How To Stop The Big Bad Wolf From Blowing Our Stores Down
A retail fairytale
As a child, reality and fantasy were one of the same… or at least I dreamt of them that way.
Despite the fact that we all grew up differently, every child can bond over a fairytale. Even more so when that fairytale comes to life. Hence why the infamous Disneyworld is such a successfully magical place.
We grew up watching Disney shows with all our favourite characters — Whinnie-the-Pooh, Goofy, Chip ’n’ Dale, Little Mermaid, Peter Pan — whomever they might have been, we all had dreams of them coming to life.
The thought of one place where all of these adventurous, stunning, funny and for some reason relatable characters lived, was as if the world we would escape to in our head had escaped into reality. In other words, it was a dream come true.
The desire to experience something that we otherwise would only see in a virtual aspect is something we’ve always had. The advancement of virtual technology however, has changed the kind of experience we’re looking for.
This is exactly what’s happening in the retail industry.
Once upon a time there was a sole demand for physical shopping, but with the rise of efficient and convenient ecommerce retail, we’ve seen a lift in demand for virtual shopping.
Stores are popping up online every day, and are pushing the brick-and-mortars aside, but what many don’t know is that they are bringing them back.
There is a wolf huffing and puffing outside those big box stores, but he’s really not that bad. Unlike the fairytale, a lot of people love him because he makes our lives easier.
He is there to force renovations. To push aside, yes, but then to help build a new foundation; a foundation based upon what our shoppers love.
So what is that? Well, why do so many of us love Disneyworld?
The fantasy worlds Disney characters live in are exciting and adventurous. The opportunity to take part in that world allows us to discover everything for the first time… just like the characters.
With 85% of shoppers saying they prefer to go into a store because they can touch and feel a product, it’s evident that this desire to explore brands in person is not going away.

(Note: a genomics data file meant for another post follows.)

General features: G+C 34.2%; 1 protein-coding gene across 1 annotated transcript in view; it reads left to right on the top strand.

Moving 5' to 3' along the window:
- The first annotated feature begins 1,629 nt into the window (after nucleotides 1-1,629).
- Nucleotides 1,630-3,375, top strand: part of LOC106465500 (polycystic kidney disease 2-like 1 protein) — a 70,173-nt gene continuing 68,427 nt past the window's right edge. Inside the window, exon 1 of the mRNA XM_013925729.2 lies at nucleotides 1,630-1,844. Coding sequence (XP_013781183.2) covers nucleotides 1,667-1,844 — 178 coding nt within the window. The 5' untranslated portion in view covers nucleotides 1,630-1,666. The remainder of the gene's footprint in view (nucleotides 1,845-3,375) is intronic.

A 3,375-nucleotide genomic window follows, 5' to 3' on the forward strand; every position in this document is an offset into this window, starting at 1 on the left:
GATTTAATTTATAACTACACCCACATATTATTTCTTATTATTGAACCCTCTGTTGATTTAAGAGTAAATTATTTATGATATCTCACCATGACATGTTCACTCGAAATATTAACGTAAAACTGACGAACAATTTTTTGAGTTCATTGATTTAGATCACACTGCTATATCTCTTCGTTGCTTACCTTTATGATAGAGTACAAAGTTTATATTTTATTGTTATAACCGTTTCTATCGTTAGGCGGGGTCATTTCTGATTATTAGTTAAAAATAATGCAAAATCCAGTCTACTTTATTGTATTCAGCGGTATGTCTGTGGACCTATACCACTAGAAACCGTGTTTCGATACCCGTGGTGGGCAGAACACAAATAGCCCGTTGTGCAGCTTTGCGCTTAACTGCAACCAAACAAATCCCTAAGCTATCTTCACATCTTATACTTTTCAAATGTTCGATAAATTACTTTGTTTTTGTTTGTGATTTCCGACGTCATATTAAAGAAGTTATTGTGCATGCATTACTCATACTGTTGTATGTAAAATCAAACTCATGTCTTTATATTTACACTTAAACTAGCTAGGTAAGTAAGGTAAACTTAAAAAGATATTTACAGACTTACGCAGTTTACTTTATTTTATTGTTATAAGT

The advantage of physical space to a shopper is not only the ability to feel and connect with the product, but also the ability to feel and connect with the brand.
One of my favourite brand store experiences is Chobani down in Soho. Yes, the yogurt brand you likely see in your grocery store has a bespoke yogurt bar down in Soho. It’s like Menchies, but with legit yogurt.
A brand that I used to associate with my parent’s favourite yogurt became mine as a result of my experience in that store.
Mickey & Minny, Snow White or Goofy. Meeting the characters is one feature of Disneyworld that I’ll admit I’m a little less excited by than I used to be. But regardless, I know that I have the ability to approach one if I wanted, and that option for interaction is all that matters.
Sometimes hearing about a product from a fellow human in our presence somehow validates its quality and features, or sometimes we just want someone else’s opinion. And whether or not we enjoy talking to people in stores, the option of having someone to interact with is better than not.
Harry’s, a razor subscription service, opened up a barber shop in New York a few years ago to give customers the opportunity to be introduced to the product in person.
The decision to open up a shop where the sales of the product is integrated into a necessary service for all customers is what I call genius; not only are these barbers product experts, like any other barber they are there to listen to what’s going on in our lives, to laugh at our most recent embarrassments, or congratulate us on our most recent accomplishments.
Technology will continue to get better at informing customers about offerings, but no technology can create the personal experience of a human.
Disneyworld is unreal. It creates a uniquely valuable experience that makes people return over and over.
When a store feels like a museum, coffee shop or some other form of entertainment, the desire to encounter that store’s brand becomes greater over time.
I’ll be the first to admit that stores with cool vibes are ones I am sure to return to, regardless of how I’ve felt about the brand previously.
My ultimate obsession in New York is Story. Formatted like a magazine that changes themes every six weeks or so, it carries various brands with just enough inventory to let people experience the products. Beyond what they sell, it offers various free events for shoppers from food trucks to educational workshops to comedy nights. Any brand that takes part in it is one I tend to fall for.
Message in A Bottle
Bring your shoppers’ fairytales to life by letting the wolf in; it’s the fusion of ecommerce with the excitement, amusement, and human interaction of physical commerce that will compose a ‘happily ever after’ reality.
I have no affiliation with Chobani, Harry’s, or Story.